Studying gender roles without the burden of expectation has been a fascinating journey. I've learned countless lessons I would have otherwise ignored based on my previously-held beliefs about the role of, well, gender roles. One of those weird lessons has to do with the apparent connection between traditional gender roles and relationship stability. The hypothesis is pretty simple:
The stability of a relationship increases as a function of traditional, complimentary gender role expression.
Graphy graph, graph:
There are two gender roles - feminine and masculine. Each compliments the other. Like honey and mustard. Or yin and yang. Or Ren and Stimpy. The most stable relationships are those where one member expresses a strong masculine gender role and the other expresses a strong feminine gender role. Any deviation from that construct reduces the stability of the relationship ("stability" operationally defined as length of relationship + peacefulness + subjective fulfillment experienced by each partner.)
If one member has a weaker gender role that gravitates toward androgyny, the stability of the relationship decreases. If both are androgynous, stability decreases even more. If both are androgynous (or both exhibit the same gender role which isn't represented on the graph), stability bottoms out.
I hypothesize the sex of the person expressing the gender role isn't terribly important, at least to the individuals in the relationship (society may express other sentiments.) A genetic or biological female could probably fulfill the masculine role and a genetic or biological male could probably fulfill the feminine role and the idea would still apply. I have not had a large enough sample to confirm or refute that hypothesis, however.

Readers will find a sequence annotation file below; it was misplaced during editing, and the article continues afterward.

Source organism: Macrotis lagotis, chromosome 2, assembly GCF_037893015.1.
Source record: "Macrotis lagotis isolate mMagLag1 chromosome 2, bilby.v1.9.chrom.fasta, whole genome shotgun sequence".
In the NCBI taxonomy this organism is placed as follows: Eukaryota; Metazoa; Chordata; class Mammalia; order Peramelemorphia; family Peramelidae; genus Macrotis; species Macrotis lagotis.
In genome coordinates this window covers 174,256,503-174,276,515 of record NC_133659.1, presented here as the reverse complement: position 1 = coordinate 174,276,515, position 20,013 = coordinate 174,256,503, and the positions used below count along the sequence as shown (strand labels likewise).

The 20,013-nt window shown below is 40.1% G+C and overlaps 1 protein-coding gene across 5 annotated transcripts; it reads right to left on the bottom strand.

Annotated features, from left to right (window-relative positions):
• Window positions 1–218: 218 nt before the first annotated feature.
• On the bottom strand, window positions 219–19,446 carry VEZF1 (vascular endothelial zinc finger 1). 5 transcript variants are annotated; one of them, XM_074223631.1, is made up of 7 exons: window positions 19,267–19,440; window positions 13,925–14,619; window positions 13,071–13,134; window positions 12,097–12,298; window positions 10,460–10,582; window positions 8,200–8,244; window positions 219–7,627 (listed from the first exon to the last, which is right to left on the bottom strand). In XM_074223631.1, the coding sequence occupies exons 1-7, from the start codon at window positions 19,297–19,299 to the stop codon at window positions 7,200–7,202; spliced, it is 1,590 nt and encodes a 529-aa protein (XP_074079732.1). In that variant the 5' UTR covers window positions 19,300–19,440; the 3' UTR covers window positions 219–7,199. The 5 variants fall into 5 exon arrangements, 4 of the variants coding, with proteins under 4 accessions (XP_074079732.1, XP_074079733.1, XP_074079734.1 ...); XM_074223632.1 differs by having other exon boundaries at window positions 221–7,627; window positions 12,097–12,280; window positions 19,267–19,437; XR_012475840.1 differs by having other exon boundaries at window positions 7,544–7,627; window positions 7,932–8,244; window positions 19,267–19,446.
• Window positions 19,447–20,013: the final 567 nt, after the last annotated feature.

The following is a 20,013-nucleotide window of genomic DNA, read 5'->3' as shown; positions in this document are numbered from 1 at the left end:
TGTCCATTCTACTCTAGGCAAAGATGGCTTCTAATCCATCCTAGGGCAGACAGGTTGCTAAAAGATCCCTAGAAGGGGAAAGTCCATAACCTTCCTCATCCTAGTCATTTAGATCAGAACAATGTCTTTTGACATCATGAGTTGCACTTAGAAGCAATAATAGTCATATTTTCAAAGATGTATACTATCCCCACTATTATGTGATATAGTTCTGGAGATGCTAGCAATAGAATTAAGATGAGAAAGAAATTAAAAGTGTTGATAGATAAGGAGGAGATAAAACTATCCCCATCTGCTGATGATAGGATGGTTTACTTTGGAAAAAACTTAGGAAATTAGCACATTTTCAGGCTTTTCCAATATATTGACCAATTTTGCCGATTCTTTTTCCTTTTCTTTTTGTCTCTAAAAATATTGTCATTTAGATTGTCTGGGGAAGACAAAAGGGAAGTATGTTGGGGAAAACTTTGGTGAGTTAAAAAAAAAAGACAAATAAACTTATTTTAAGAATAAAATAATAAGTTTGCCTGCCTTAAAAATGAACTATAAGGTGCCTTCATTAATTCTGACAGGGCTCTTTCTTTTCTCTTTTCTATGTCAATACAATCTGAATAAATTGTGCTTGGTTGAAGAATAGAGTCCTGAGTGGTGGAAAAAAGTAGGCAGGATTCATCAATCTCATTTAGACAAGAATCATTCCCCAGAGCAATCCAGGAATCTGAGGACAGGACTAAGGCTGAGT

Along the same lines, I hypothesize the same effect happens when both members of the couple are of the same genetic or biological sex. Again, I don't have an adequate sample size to conform or refute the hypothesis.
This topic, of course, is part of the rationale for the creation of the Man Camp. The realization that the masculine gender role plays as an important role in interpersonal relationships as it does to us as individuals contradicts what seems to be the prevailing social trend. Lots 'o people believe masculinity is maladaptive at best and toxic at worst. Those beliefs are then used to justify policies that violate the principle of gender equality (operationally defined as providing equal opportunity, equal possibility, and equal responsibility to anyone and everyone regardless of sex or gender.)
I disagree with the anti-masculine crowd. Sometimes, some PEOPLE can be toxic. Vilifying a gender role is silly. Believing all men are rapists or murderers or commit domestic violence assigns guilt to an awful lot of innocent people, and it diffuses personal responsibility of the women that rape, murder, or commit domestic violence.
Gender roles are an interesting topic. For the purposes of this particular group and the specific "type" of man that would find it useful, the most relevant question would be:
"Am I better off being a more feminine beta male, or would I be better off being a more masculine alpha male?"
In the realm of romantic interpersonal relationships, the empirical research isn't terribly helpful, so we have to fall back on anecdotal evidence. Based on the experiences of our early membership, the answer is unequivocally "MASCULINE IS BETTER!" The masculine personality type, for many men, leads to a more focused, productive, and most importantly, fulfilling life. Specific to relationships, the more masculine personality type appears to lead to more frequent and passionate sex, less conflict, less resentment, more consistent parenting, and more effective problem-solving.
That shouldn't be a surprise if we frame gender roles as complimentary instead of adversarial, or worse, oppressive. Masculinity and femininity are like two puzzle pieces with interlocking parts. <insert penis and vagina joke here>
Of course, your mileage may vary. Every claim I've made in this post is true... for some. I can't generalize these ideas to the wider population because my sample size is small and self-selective. As such, I'm not preaching this message to the world. I'm reaching to the choir. And the congregation. And those people that are curiously peeking through the keyhole of the church doors.